One of the causes Andrew Breitbart cared about most passionately was disproving the lie that Tea Party members had hurled the “N-word”–not once, but more than a dozen times–at black members of Congress as they marched through a large crowd of anti-Obamacare protestors on Capitol Hill in March 2010. The mainstream media had used that fabricated charge to malign the Tea Party–and all opposition to Obamacare.
Then-Speaker Nancy Pelosi had also marched through the crowd, hand-in-hand with civil rights veteran Rep. John Lewis (D-GA), in an attempted re-enactment of the civil rights marches of the 1950s and 1960s. Their message was that health care was a right, and that those opposing the march to universal government health care were like the racists of the old Jim Crow days–all the more so, given the president’s own race.
I was there that weekend, and after wandering through the crowd for several hours, I had not seen any evidence of racism. Nor had Pelosi or her colleagues, who made up the “N-word” story to complete their false conceit that health care was a civil right. But the mainstream media faithfully repeated their claims, and the Republican leadership dutifully distanced itself from the protests over something that had never happened.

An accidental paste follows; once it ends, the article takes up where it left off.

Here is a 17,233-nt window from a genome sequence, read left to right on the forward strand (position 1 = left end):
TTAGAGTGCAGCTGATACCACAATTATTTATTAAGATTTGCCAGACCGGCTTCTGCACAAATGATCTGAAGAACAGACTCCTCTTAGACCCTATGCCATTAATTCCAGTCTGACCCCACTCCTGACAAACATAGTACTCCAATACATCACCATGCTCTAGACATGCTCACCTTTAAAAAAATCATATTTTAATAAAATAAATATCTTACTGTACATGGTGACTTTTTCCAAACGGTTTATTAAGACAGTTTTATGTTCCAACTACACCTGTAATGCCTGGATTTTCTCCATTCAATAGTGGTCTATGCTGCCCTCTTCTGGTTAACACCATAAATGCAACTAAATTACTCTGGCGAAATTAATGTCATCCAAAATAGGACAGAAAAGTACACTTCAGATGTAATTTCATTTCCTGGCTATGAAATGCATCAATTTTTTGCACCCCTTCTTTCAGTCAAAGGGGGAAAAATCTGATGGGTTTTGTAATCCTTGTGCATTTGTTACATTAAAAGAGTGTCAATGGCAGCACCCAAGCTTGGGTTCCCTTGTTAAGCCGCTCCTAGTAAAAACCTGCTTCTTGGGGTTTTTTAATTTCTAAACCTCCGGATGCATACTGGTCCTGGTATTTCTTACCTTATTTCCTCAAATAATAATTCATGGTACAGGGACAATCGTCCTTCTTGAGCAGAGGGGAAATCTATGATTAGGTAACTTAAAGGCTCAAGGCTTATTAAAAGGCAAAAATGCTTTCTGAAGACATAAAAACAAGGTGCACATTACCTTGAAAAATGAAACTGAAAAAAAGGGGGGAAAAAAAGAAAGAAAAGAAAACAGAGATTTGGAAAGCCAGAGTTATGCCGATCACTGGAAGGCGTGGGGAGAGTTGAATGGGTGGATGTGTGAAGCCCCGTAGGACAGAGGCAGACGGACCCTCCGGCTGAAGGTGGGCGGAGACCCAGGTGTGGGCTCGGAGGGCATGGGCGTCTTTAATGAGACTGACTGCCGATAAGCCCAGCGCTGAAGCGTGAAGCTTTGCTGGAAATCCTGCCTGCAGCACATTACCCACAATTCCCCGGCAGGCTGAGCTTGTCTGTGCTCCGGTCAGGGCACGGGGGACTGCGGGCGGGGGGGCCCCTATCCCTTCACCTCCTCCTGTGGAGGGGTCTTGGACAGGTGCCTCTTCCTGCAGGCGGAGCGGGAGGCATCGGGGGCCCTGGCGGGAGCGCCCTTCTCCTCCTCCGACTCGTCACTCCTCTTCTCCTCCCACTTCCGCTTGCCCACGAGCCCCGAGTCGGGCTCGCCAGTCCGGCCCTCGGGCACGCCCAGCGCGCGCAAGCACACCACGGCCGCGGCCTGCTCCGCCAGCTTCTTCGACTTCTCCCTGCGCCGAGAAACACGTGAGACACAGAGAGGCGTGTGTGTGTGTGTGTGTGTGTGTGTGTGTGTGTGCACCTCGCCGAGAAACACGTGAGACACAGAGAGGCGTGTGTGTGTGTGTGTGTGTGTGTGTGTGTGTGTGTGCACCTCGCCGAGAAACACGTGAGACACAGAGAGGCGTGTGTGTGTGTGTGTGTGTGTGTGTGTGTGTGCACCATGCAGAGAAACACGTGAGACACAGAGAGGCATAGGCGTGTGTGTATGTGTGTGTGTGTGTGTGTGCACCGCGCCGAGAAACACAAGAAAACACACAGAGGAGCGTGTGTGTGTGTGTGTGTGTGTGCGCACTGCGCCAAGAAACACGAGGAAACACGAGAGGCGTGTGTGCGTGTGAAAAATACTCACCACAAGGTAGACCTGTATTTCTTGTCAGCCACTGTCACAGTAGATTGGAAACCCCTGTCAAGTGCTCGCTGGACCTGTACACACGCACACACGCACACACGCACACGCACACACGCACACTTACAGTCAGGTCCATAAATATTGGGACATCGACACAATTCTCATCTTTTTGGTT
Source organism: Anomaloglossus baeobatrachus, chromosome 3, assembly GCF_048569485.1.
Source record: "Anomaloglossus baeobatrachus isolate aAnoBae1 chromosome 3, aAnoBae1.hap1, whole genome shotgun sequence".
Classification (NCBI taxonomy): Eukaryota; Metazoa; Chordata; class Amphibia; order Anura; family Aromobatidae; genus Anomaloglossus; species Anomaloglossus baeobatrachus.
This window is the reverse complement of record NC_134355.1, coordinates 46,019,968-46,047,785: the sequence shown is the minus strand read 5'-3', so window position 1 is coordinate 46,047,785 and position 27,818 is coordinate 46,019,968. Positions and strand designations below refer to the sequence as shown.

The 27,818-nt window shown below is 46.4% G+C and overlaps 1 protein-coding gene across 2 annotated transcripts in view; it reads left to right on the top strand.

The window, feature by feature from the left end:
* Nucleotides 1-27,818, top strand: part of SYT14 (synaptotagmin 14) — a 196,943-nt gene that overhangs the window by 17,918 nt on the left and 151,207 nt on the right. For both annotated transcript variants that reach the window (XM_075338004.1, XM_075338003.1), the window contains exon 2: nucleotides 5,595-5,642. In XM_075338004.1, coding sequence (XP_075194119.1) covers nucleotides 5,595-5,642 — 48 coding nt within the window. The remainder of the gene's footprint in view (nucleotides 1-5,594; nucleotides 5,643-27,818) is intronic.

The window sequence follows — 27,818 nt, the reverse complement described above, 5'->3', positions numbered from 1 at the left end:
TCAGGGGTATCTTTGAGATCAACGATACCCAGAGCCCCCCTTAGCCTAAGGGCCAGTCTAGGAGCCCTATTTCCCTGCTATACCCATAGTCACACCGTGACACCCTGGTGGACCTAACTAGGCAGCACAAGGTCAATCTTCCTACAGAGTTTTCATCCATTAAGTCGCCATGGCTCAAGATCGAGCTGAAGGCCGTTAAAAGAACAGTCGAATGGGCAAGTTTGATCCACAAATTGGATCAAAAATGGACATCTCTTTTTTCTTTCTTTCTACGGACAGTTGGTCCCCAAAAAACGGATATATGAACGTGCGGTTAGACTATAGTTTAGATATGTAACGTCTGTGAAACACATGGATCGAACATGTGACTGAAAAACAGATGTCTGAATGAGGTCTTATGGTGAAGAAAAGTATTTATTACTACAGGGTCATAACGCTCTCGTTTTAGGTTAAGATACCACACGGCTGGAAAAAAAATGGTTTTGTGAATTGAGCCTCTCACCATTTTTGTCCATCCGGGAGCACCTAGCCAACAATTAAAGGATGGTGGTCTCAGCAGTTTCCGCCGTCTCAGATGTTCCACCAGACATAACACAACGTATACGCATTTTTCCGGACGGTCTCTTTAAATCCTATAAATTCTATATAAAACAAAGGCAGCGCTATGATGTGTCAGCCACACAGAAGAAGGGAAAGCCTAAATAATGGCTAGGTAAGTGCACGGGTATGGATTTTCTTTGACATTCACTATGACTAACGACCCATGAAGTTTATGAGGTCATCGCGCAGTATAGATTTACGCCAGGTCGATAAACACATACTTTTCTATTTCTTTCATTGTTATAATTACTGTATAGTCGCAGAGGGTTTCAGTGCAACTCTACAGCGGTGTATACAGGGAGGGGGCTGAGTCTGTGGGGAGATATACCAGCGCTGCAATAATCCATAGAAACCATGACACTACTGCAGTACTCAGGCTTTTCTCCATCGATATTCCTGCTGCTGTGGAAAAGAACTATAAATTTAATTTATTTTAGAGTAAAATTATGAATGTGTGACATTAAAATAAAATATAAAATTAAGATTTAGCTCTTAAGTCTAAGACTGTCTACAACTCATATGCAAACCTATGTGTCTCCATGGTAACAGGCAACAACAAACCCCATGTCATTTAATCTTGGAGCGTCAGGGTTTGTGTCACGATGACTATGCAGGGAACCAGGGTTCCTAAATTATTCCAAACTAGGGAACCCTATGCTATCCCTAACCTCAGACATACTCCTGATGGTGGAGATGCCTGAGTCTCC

Today, more than two years later, Obamacare is failing to live up to its own deadlines, and the Supreme Court is widely expected to strike down the so-called “Affordable Care Act” this coming week, in whole or in part. Pelosi has since been stripped of the gavel she brandished through the Tea Party demonstration that day as a symbol of power–dethroned by the very people she mocked, ridiculed, taunted and attempted to provoke.
Thanks to Andrew, the “N-word” story is considered debunked–though the left and the mainstream media occasionally resurrect it–and even some of President Obama’s most outspoken supporters have been forced to concede that his critics might be motivated by something other than racism. If nothing else, the oral arguments on Obamacare this past March opened their eyes to the fact that Tea Party objections to the law were real.
One argument never appeared before the Court, because all nine justices would have laughed at it: the argument that health care is a civil right. The only question is whether, and to what extent, Obamacare violates the Constitution’s protections of the states and the people. Whatever the result this week, it is clear that the defenders of civil rights that day were not Pelosi and her crew, but the Tea Party demonstrators around them.